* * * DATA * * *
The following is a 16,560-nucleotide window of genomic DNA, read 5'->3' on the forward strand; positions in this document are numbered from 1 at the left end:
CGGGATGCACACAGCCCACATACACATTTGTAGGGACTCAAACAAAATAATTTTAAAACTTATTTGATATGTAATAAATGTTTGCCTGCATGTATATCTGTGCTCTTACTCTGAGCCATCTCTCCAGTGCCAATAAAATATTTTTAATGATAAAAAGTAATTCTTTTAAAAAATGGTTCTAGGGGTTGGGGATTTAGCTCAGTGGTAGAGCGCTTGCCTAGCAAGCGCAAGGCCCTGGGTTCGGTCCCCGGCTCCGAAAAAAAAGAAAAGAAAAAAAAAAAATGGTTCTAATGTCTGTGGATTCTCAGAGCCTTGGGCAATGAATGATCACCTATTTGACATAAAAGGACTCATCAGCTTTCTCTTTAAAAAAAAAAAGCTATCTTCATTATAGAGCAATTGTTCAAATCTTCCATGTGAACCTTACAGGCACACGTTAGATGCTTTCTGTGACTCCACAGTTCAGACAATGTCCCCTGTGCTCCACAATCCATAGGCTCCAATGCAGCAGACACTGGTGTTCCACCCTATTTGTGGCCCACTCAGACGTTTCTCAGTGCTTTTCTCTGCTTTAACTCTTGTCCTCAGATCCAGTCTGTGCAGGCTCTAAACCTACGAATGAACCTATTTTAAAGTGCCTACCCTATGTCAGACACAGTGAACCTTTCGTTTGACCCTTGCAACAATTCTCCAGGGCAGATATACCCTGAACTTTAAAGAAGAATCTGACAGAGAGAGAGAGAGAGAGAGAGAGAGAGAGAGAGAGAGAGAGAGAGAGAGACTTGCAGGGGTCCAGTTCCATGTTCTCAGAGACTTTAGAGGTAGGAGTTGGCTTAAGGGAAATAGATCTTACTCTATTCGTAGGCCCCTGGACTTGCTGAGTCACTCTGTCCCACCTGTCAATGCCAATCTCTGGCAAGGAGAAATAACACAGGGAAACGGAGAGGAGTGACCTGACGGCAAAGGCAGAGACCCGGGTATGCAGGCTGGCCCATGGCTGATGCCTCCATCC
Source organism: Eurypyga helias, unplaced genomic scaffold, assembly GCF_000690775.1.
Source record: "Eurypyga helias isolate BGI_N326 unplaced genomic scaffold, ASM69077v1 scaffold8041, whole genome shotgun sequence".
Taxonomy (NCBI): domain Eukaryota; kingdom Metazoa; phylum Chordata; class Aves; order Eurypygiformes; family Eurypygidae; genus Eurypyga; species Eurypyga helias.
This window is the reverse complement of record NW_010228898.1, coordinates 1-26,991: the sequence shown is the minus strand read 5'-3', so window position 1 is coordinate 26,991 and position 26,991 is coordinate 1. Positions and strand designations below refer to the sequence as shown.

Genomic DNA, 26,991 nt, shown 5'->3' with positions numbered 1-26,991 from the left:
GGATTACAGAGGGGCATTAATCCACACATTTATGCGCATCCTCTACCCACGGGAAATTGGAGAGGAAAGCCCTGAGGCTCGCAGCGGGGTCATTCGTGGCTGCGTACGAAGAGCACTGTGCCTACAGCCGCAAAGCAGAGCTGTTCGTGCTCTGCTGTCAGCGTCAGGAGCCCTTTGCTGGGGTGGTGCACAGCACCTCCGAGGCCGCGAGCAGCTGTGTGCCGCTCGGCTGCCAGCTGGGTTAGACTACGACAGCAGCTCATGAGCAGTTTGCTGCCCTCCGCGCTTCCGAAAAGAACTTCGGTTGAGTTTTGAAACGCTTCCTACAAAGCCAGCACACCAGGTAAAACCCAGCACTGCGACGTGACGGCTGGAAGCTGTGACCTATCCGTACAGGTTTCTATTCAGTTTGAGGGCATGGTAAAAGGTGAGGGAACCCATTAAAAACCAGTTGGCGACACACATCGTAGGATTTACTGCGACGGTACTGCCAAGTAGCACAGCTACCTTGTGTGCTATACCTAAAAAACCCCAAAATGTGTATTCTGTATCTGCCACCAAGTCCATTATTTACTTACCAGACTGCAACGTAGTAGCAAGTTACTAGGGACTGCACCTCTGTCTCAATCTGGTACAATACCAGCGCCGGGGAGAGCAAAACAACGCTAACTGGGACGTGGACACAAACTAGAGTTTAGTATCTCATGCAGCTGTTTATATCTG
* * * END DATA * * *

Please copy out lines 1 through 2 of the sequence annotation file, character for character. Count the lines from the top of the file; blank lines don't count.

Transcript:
The following is a 16,560-nucleotide window of genomic DNA, read 5'->3' on the forward strand; positions in this document are numbered from 1 at the left end:
CGGGATGCACACAGCCCACATACACATTTGTAGGGACTCAAACAAAATAATTTTAAAACTTATTTGATATGTAATAAATGTTTGCCTGCATGTATATCTGTGCTCTTACTCTGAGCCATCTCTCCAGTGCCAATAAAATATTTTTAATGATAAAAAGTAATTCTTTTAAAAAATGGTTCTAGGGGTTGGGGATTTAGCTCAGTGGTAGAGCGCTTGCCTAGCAAGCGCAAGGCCCTGGGTTCGGTCCCCGGCTCCGAAAAAAAAGAAAAGAAAAAAAAAAAATGGTTCTAATGTCTGTGGATTCTCAGAGCCTTGGGCAATGAATGATCACCTATTTGACATAAAAGGACTCATCAGCTTTCTCTTTAAAAAAAAAAAGCTATCTTCATTATAGAGCAATTGTTCAAATCTTCCATGTGAACCTTACAGGCACACGTTAGATGCTTTCTGTGACTCCACAGTTCAGACAATGTCCCCTGTGCTCCACAATCCATAGGCTCCAATGCAGCAGACACTGGTGTTCCACCCTATTTGTGGCCCACTCAGACGTTTCTCAGTGCTTTTCTCTGCTTTAACTCTTGTCCTCAGATCCAGTCTGTGCAGGCTCTAAACCTACGAATGAACCTATTTTAAAGTGCCTACCCTATGTCAGACACAGTGAACCTTTCGTTTGACCCTTGCAACAATTCTCCAGGGCAGATATACCCTGAACTTTAAAGAAGAATCTGACAGAGAGAGAGAGAGAGAGAGAGAGAGAGAGAGAGAGAGAGAGAGAGAGAGACTTGCAGGGGTCCAGTTCCATGTTCTCAGAGACTTTAGAGGTAGGAGTTGGCTTAAGGGAAATAGATCTTACTCTATTCGTAGGCCCCTGGACTTGCTGAGTCACTCTGTCCCACCTGTCAATGCCAATCTCTGGCAAGGAGAAATAACACAGGGAAACGGAGAGGAGTGACCTGACGGCAAAGGCAGAGACCCGGGTATGCAGGCTGGCCCATGGCTGATGCCTCCATCC